Governor Samuel Wells
As found in REPRESENTATIVE MEN OF MAINE
A Collection of Biographical Sketches of all the Governors since the formation of the State.
Prepaired under the direction of Henry Chase
Portland, ME.
The Lakeside Press, Publisher
1893

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SAMUEL WELLS. the seventeenth Governor of the State by election, was born in Durham, N. H.. August 15, 1801. He was a lawyer and first settled in the practice of his profession in Waterville, in 1826, where he had a large practice and a high standing at the Bar and in the community. In 1835 he removed to Hallowell, and in 1844 he became a resident of Portland. He was a good scholar and a high-toned and dignified gentleman. He was a Representative in the State Legislature from the town of Hallowell in 1836, and again in 1838.

On September 28, 1847, Mr. Wells was appointed, by Governor Dana, an Associate Justice on the Bench of the Supreme Judicial Court of Maine, in accordance with a resolve of the Legislature increasing the number of judges. His first term was held at Paris that autumn, where he presided with great dignity and ease, gaining at once the respect of the Bar and the confidence of the people whose cases came before him. He continued on the Bench until March 31, 1854, when he resigned his commission. Judge Wells won an excellent reputation over the State as an able jurist and an impartial judge.

He was a strong Democrat and was nominated by his party, in 1855, as its candidate for Governor. He entered upon the duties of his office in January, 1856, and discharged them with signal ability. Governor Wells received his second nomination that year, but the Democratic party had been rent asunder by the great agitation on the slavery and temperance questions. Many Democrats and Whigs who were opposed to the further extension of slavery, and who were dissatisfied with the position of their leaders on that question as related to the new Territories of Kansas and Nebraska, then seeking admission into the Union, and who were in favor of the prohibitory law, had joined the ranks of the new Republican party, of which Hannibal Hamlin that year was the gubernatorial candidate. At the election, in September, Mr. Hamlin received sixty-nine thousand votes, in round numbers, and Mr. Wells forty-three thousand, while Mr. George F. Patten, the Whig candidate, received only six thousand five hundred votes. This ended the career of the Whig party in Maine, and Mr. Wells was the last Democratic Governor for more than twenty years, though that party was successful in holding its vote at nearly every election in the State during that time, and very frequently it largely increased it.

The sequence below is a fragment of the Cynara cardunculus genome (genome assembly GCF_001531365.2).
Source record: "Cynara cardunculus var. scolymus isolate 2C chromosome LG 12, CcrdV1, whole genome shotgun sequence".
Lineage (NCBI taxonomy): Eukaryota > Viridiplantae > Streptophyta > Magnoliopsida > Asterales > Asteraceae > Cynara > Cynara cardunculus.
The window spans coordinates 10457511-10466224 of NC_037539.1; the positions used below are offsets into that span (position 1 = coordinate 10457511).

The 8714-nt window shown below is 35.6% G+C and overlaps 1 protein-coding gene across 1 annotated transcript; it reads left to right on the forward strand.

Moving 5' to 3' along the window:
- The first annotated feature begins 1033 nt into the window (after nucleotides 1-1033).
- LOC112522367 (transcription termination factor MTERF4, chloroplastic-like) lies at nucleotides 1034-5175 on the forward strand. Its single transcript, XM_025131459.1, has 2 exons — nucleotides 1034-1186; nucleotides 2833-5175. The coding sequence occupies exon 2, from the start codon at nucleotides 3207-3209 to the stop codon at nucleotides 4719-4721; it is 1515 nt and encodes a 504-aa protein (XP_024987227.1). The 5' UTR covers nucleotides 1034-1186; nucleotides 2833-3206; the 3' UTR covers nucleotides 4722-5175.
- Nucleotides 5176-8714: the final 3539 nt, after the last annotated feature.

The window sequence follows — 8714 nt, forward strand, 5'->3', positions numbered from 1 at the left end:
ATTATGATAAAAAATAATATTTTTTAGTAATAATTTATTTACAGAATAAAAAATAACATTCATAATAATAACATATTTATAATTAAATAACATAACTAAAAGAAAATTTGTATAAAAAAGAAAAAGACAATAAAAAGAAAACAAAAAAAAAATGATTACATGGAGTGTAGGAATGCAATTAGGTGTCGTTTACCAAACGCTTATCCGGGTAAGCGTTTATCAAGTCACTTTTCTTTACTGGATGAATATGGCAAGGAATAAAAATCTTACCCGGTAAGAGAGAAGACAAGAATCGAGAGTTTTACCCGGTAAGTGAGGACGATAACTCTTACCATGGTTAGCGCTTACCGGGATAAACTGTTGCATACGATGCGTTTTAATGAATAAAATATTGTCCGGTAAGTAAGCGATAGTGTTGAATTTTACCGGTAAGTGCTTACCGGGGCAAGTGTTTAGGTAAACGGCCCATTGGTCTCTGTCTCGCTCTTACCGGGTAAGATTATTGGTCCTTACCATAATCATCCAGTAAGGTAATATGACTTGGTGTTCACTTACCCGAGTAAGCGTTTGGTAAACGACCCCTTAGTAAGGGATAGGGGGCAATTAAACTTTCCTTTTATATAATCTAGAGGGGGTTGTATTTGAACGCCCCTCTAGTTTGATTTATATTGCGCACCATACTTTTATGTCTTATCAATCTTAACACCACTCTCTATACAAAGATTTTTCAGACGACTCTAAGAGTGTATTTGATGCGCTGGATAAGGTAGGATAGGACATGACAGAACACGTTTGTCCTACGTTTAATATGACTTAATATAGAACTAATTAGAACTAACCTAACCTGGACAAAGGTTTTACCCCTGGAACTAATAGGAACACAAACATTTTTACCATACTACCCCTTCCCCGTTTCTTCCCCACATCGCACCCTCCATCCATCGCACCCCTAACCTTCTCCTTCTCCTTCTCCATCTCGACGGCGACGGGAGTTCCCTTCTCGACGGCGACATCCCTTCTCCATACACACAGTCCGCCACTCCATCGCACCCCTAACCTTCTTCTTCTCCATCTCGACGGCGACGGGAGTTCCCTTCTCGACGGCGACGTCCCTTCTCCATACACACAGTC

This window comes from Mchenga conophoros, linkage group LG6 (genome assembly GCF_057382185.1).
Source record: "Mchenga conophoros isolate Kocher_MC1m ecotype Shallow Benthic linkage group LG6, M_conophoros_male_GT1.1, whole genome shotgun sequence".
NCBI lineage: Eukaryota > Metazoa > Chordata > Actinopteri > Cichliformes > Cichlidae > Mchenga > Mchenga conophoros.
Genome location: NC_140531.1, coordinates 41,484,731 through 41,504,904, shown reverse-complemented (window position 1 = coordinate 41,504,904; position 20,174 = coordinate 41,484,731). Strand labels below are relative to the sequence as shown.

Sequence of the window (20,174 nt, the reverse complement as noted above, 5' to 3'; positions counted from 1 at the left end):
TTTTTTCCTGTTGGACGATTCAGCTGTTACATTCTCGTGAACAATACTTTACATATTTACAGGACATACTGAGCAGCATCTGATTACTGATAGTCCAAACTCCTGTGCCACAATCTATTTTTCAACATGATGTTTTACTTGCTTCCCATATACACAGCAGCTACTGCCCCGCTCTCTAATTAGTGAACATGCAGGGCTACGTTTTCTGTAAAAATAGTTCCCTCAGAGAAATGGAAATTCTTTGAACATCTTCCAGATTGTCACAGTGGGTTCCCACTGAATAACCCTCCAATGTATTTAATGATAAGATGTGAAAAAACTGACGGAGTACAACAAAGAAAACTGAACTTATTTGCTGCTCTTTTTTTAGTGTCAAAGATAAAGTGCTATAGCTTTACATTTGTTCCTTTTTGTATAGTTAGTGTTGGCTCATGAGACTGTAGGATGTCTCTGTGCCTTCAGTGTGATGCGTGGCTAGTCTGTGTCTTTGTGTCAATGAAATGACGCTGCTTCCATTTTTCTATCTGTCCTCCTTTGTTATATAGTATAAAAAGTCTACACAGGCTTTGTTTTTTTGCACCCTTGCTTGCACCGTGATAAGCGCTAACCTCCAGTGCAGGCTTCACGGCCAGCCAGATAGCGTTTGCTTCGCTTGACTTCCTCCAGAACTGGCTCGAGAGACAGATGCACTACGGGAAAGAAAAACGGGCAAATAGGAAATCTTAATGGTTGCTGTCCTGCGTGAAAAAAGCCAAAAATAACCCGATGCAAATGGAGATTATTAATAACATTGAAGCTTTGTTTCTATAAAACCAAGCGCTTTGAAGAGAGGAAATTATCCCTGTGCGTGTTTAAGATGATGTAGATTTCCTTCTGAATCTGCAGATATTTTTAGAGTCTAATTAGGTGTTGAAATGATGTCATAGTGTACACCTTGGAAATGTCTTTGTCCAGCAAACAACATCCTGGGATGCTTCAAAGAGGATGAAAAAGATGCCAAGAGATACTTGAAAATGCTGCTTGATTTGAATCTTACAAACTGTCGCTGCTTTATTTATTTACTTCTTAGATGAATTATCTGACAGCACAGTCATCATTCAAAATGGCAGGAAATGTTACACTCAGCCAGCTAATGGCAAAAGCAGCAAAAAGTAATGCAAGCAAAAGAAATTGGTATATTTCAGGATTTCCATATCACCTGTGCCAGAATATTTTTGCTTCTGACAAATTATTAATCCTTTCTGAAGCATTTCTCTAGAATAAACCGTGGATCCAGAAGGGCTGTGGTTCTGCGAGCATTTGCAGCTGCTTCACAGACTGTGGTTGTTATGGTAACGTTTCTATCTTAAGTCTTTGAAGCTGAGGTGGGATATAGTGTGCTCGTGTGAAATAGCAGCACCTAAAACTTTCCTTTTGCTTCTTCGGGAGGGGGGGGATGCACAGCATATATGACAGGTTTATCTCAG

Being a strong party man, Governor Wells took the defeat of his party somewhat severely. He was not afterwards prominent in affairs here. After a time he removed to Boston, where he spent the remainder of his days. He died July 15, 1868.



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